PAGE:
|Badlesmere coat of arms|
[Argent, a fesse between two gemelles gules]
One of the individuals who will have a full biography on my eventual website Royal Descent is Elizabeth Badlesmere, Countess of Northampton, as she was the wife of Edward I's grandson, William de Bohun. In honor of the talented researcher Kathryn Warner - whose Edward II website and blog are jam-packed with detailed information about that king and the people of his reign, and are extremely fun and readable - I'm making my first genealogy post on the mid-13th- to-early-14th-century baronial family of Badlesmere (whose coat of arms is shown). Kathryn and I have exchanged comments and ideas about Bartholomew Badlesmere as a result of her recent posts on Roger Damory, and I figured now was as good a time as any to start gathering the information for the first part of his daughter Elizabeth's biography.
1316 was a pivotal year in the middle-aged Badlesmere's career. He had been constable of Bristol Castle for more than eight years, appointed just weeks after Edward II had ascended the throne. It was a post of much strategic importance, militarily and politically. Bristol was the third largest city in medieval England, following London and York. The castle itself was under royal command, but it lay within geography that was dominated by the Clare dynasty, the second most powerful in England after the ruling Plantagenets. Badlesmere owed the appointment to two factors. First, an apparent talent for administration. He certainly did not have a talent for feats of arms in battle - he was accused of fleeing the field of Bannockburn, abandoning his overlord Gloucester to his fate. Badlesmere was more Ichabod Crane than Brom Bones. Second, his marriage into the Clare dynasty.
Born about 1275 [*1], Bartholomew was the son and heir of Gunselm de Badlesmere, a banneret in the household of the King (then Edward I). The Badlesmeres were not a mighty baronial dynasty. They had a respectable knightly lineage localized in the county of Kent, taking their name from (or granting its name to) the castle and manor of Badlesmere in that county, which they held of the crown. There may also have been feudal ties to the archbishop of Canterbury [*2]. Gunselm had been a member of Simon de Montfort's opposition to the Plantagenets during the Barons' War of the 1260s. But by 1274, the year before Bartholomew's birth, the family had gone entirely pro-Plantagenet: Gunselm had proven himself enough that he was made Justice of Chester, an important geographic area with which Edward I had a strong symbolic association since his creation as Earl of Chester in 1254, eighteen years prior to becoming king. Gunselm served as Justice of Chester until the outbreak of the Welsh War in 1281, and accompanied Edward I and Eleanor of Castile on their expedition to Gascony later that decade. Bartholomew was first called to military service at age 19, in the 1294 Gascony expedition. His service on that campaign, as well as the Flanders expedition of 1297, and the Falkirk campaign in 1298, either resulted from, or earned him, his position as a knight of the household of Edward I, which we know he held by 1299 [*1]. When Gunselm died in 1301, he left a son to inherit the Badlesmere name and fortune who had followed closely in his own footsteps but had not yet done anything to further advance the family honor. That would change thanks to the patronage of Bartholomew's commander in the Scottish wars, Lord Clifford.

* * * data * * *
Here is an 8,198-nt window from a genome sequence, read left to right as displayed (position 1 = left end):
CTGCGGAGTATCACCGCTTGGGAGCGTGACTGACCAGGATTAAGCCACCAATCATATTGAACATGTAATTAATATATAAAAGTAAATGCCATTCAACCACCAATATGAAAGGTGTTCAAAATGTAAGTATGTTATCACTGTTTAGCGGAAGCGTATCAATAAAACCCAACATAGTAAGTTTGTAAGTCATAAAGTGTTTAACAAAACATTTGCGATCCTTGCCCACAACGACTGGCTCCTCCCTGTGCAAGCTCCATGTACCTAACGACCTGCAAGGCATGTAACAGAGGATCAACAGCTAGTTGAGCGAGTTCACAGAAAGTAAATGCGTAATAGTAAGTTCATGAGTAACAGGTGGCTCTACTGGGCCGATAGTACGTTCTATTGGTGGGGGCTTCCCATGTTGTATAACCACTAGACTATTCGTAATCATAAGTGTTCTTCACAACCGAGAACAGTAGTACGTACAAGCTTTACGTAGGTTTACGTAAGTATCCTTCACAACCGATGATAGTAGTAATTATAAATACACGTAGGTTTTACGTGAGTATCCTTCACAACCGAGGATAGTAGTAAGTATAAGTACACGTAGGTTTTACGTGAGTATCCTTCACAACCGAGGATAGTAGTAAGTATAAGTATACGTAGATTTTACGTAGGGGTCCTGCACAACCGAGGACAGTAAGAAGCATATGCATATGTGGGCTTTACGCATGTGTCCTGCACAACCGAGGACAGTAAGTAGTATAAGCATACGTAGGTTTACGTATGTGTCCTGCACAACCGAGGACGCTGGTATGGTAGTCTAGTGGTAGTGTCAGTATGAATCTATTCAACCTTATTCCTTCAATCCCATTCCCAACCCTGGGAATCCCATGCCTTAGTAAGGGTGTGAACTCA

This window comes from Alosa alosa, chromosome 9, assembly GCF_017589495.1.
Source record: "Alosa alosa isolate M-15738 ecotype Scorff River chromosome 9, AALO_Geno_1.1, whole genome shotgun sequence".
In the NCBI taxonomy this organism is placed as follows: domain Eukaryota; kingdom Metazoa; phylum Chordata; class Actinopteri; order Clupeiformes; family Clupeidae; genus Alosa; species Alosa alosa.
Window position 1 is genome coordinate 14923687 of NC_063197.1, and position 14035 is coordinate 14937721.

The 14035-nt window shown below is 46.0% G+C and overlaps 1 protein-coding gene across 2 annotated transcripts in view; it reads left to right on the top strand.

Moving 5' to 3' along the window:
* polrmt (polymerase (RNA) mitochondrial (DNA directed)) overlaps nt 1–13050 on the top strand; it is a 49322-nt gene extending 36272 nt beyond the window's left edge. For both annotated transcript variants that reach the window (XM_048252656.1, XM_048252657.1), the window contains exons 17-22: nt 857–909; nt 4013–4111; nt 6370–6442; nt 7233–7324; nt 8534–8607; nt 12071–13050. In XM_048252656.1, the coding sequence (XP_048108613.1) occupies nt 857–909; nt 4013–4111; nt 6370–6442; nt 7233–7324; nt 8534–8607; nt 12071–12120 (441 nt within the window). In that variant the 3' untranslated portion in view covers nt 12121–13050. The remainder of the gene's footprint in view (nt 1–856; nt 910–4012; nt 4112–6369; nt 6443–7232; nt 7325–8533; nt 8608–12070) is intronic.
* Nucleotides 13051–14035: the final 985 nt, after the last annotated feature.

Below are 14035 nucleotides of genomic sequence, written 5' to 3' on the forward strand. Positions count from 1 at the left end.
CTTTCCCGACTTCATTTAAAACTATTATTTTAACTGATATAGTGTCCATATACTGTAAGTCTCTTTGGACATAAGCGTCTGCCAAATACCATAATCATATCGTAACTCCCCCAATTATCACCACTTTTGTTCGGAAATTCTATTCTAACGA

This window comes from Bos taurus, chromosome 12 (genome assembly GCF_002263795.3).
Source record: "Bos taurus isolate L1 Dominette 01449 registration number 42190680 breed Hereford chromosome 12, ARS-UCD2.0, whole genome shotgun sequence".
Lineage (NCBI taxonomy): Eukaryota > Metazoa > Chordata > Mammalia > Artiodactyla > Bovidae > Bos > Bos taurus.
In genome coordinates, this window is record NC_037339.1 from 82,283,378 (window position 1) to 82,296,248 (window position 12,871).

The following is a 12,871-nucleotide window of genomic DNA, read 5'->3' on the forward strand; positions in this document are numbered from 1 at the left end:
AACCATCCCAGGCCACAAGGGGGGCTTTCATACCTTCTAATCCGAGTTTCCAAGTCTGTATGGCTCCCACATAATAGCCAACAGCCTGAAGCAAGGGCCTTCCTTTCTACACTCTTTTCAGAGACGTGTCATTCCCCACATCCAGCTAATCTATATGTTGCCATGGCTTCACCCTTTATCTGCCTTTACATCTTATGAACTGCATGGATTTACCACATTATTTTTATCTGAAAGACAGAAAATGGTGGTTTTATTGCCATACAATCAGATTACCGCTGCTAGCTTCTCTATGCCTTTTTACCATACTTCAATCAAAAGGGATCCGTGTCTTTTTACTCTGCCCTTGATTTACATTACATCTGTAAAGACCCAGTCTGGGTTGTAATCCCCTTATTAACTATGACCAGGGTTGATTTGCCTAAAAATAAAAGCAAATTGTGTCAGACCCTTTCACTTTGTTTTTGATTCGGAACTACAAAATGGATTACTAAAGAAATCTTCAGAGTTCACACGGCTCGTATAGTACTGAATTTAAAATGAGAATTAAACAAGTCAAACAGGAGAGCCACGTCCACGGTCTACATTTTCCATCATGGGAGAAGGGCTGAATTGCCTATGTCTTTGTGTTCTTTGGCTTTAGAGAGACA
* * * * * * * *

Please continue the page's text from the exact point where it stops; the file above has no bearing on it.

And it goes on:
|Gilbert 'the Red' de Clare, Earl of Gloucester|
Badlesmere served as a retainer of the earl of Lincoln (one of Edward I's top commanders) in October 1300 [*1], being a little fish in a big pond in that camp, then joined the retinue of the northern magnate Robert Clifford by 1303, where he became a big fish in a smaller pond. Clifford, a strong and dynamic leader (the author of the Song of Caerlaverock stated that had he been a girl, he would have given himself, heart and body, to Clifford [*3]), sprang from a stock of Anglo-Welsh marcher lords on his father's side, and the lords of Westmorland in the northern march on his mother's side. Inheriting the family estates as a minor, he spent time as a ward in the households of Edmund, Earl of Cornwall and Gilbert 'The Red' de Clare, Earl of Gloucester, before ending up a ward in the King's household and coming into his inheritance in 1295. By then old Gilbert the Red had managed to make Clifford's alliance to the Clare dynasty sacred by marrying him to his niece Maud, the elder daughter of his late younger brother, Thomas de Clare, Lord of Thomond.